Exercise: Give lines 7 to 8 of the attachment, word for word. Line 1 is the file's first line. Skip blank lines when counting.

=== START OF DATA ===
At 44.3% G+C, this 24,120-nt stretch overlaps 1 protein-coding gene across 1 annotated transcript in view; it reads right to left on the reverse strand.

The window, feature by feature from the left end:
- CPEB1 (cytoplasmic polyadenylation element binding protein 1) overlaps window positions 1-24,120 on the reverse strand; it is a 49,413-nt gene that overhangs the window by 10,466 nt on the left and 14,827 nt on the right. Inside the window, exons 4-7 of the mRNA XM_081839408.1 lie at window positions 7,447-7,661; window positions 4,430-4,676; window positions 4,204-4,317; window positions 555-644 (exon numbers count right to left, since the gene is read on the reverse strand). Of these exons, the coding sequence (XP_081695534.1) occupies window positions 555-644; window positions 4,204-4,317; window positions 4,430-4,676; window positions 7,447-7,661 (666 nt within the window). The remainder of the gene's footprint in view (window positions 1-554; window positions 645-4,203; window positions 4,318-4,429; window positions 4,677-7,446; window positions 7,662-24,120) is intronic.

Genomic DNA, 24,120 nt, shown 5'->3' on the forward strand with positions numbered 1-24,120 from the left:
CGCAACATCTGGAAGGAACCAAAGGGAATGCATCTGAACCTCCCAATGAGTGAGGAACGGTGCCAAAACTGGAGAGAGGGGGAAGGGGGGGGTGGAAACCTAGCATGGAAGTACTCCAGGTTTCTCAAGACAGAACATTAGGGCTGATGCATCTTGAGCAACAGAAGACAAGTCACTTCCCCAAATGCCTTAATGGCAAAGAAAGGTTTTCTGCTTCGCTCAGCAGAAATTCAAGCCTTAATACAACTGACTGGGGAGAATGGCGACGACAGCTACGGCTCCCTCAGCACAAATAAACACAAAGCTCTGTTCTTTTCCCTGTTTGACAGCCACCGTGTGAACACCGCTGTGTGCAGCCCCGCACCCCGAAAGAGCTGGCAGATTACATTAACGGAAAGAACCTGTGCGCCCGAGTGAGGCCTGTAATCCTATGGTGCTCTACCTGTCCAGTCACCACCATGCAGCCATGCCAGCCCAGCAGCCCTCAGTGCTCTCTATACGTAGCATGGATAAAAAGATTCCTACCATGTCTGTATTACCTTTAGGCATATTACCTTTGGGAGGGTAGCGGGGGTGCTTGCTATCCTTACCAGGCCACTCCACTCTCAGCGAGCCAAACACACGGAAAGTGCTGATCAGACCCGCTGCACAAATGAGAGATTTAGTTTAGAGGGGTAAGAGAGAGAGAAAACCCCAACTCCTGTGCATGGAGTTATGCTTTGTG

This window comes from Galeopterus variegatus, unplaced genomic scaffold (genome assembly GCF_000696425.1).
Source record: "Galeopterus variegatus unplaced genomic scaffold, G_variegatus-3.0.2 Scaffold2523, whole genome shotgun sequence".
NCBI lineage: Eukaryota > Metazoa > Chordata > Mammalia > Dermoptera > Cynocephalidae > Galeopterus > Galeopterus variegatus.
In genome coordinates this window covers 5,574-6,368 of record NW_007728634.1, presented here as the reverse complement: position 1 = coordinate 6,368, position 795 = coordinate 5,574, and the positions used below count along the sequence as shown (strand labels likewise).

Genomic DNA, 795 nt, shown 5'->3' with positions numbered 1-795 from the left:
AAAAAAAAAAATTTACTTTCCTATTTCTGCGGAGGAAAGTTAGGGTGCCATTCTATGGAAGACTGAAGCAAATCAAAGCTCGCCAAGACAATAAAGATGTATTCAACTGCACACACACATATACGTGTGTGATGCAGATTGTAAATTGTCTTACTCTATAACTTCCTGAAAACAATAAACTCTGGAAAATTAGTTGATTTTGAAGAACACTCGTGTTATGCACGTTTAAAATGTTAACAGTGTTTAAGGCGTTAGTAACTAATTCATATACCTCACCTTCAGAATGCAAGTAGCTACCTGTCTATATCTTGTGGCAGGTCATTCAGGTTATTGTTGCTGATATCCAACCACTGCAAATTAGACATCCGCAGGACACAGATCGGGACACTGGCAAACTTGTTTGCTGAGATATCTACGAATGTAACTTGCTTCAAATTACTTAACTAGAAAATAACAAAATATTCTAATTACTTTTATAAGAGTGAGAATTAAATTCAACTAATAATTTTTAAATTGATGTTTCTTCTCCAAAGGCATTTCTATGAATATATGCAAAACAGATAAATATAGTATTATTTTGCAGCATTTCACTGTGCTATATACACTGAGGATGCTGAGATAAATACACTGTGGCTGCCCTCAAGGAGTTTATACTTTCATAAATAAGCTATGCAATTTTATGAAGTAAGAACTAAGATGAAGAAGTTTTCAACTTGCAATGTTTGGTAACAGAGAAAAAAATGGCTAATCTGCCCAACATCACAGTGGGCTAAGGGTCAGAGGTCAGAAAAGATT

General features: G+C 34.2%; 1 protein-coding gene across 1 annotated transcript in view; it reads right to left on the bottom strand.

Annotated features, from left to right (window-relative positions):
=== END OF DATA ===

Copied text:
Source record: "Galeopterus variegatus unplaced genomic scaffold, G_variegatus-3.0.2 Scaffold2523, whole genome shotgun sequence".
NCBI lineage: Eukaryota > Metazoa > Chordata > Mammalia > Dermoptera > Cynocephalidae > Galeopterus > Galeopterus variegatus.